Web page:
What exactly is margin? The formula for margin is straightforward: power – load = margin.
Your power is made up of things like your energy, your skills, how much time you have, your training, your finances, and social support.
Your load is what you carry and is made up of things like your job, problems you have, your commitments and obligations, expectations of others, expectations of yourself, your debt, your deadlines, and personal conflicts.
If your load is greater than your power, you have overload. This is not healthy, but it is where most people in our country live. If you stay in this overloaded state for a good length of time, you get burnout. (And burned out writers don’t write. I know–I’ve been there.)
So how do we increase margin? You can do it in one of two ways. You can increase your power – or you can decrease your load. If you’re smart, you’ll do both.
Many of us feel nostalgic for the charm of a slower life. Few of us miss things like outhouses or milking cows or having no running water. Usually what we long for is margin. When there was no electricity, people played table games and went to bed early, and few suffered sleep deprivation. Few people used daily planners or had watches with alarms, let alone computers that beeped with e-mail messages and tweets. People had time to read–and to think–and to write. It happened in the margins of their lives.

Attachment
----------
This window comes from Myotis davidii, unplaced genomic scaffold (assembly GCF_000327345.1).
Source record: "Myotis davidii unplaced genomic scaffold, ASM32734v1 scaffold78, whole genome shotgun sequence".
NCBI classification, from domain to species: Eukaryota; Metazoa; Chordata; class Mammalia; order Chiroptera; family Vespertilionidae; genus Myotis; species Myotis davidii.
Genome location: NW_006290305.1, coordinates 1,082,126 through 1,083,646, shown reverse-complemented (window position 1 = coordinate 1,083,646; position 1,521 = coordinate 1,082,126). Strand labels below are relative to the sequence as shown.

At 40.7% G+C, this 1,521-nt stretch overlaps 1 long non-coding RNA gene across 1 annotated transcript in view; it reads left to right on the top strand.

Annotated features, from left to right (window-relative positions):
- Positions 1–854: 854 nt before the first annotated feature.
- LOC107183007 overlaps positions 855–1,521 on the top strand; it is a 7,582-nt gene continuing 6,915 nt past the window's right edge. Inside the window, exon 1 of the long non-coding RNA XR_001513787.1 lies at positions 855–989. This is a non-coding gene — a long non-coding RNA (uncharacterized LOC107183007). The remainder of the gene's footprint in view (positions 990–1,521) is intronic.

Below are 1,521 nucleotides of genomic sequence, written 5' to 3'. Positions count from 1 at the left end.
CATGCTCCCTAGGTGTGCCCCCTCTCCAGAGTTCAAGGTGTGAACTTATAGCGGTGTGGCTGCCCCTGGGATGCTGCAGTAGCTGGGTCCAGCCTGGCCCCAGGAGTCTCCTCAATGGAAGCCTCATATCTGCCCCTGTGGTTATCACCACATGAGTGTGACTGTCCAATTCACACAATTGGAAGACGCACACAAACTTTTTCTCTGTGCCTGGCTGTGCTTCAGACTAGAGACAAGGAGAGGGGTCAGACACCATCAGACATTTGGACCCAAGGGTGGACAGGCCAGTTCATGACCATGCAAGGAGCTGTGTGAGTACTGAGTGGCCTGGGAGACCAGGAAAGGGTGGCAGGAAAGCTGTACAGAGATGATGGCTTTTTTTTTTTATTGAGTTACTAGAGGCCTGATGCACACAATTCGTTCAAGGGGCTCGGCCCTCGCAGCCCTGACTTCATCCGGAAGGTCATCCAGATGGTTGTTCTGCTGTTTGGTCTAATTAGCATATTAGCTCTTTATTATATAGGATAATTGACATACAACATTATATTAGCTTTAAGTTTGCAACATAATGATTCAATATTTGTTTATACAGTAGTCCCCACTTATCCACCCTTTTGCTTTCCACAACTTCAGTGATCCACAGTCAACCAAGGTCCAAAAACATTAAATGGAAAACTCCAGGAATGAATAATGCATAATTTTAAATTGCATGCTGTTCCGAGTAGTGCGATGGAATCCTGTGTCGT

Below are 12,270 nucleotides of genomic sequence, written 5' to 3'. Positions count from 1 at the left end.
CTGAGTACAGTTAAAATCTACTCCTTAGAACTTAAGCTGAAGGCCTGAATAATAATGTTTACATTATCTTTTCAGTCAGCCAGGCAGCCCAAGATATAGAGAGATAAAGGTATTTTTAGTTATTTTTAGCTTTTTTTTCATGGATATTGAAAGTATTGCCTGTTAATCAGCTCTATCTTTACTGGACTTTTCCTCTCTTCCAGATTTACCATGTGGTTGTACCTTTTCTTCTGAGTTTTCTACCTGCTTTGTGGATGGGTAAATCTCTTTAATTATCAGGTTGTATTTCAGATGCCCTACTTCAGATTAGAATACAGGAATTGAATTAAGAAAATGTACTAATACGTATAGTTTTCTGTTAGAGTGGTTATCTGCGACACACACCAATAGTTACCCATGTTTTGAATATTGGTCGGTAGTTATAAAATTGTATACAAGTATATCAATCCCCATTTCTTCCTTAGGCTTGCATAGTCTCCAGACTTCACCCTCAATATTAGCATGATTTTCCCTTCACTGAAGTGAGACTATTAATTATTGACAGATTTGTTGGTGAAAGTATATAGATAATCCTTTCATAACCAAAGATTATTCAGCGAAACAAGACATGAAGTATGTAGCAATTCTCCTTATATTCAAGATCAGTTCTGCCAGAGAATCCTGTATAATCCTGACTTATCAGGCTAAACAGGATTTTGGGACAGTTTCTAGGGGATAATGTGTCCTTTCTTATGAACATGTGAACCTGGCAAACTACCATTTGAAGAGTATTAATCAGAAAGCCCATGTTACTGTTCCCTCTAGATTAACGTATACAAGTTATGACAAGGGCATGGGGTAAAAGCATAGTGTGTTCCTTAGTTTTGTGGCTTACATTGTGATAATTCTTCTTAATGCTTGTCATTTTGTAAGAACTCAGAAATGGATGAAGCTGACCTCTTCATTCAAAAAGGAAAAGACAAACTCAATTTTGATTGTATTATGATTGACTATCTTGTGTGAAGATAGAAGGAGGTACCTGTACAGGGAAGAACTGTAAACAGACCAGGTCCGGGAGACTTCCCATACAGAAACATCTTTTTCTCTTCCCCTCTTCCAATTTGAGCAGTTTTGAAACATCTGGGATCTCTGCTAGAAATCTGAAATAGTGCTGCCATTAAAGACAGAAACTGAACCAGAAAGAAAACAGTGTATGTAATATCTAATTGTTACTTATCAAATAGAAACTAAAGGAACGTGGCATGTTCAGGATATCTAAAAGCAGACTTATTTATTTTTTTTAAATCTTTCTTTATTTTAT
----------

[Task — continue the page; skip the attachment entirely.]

Progress devoured the margin. We want it back. And I firmly believe that writers must have it back. Next week we will talk about ways to do just that.
PLEASE SHARE: What do you think so far about this week’s discussion of margin and overload? Do you identify? What does that mean to you as a writer?
July 27, 2011
As I mentioned last time in “Overloaded Lives,” writers need margin in their lives in order to write. However, margin has disappeared for many people.
Frazzled mothers, office workers, retired grandparents, and other writers struggle to find both time and energy to write. Make no mistake: it is harder today than at any other time in history. It’s not your imagination.
It’s also not hopeless. It comes down to adding margin back into your lifestyle.
Before we talk about how to do that, let’s talk about how the overload happens and what it looks like.
Tipping the Scale
Overload in any area of your life happens slowly. It is the straw that breaks the camel’s back. It is having one more expectation of you at work or home, one more change, making one more commitment, making one more purchase that you must pay for, facing one more decision.
You can comfortably handle many details in your life. But when you exceed that level, it’s called overload.
Reaching My Limits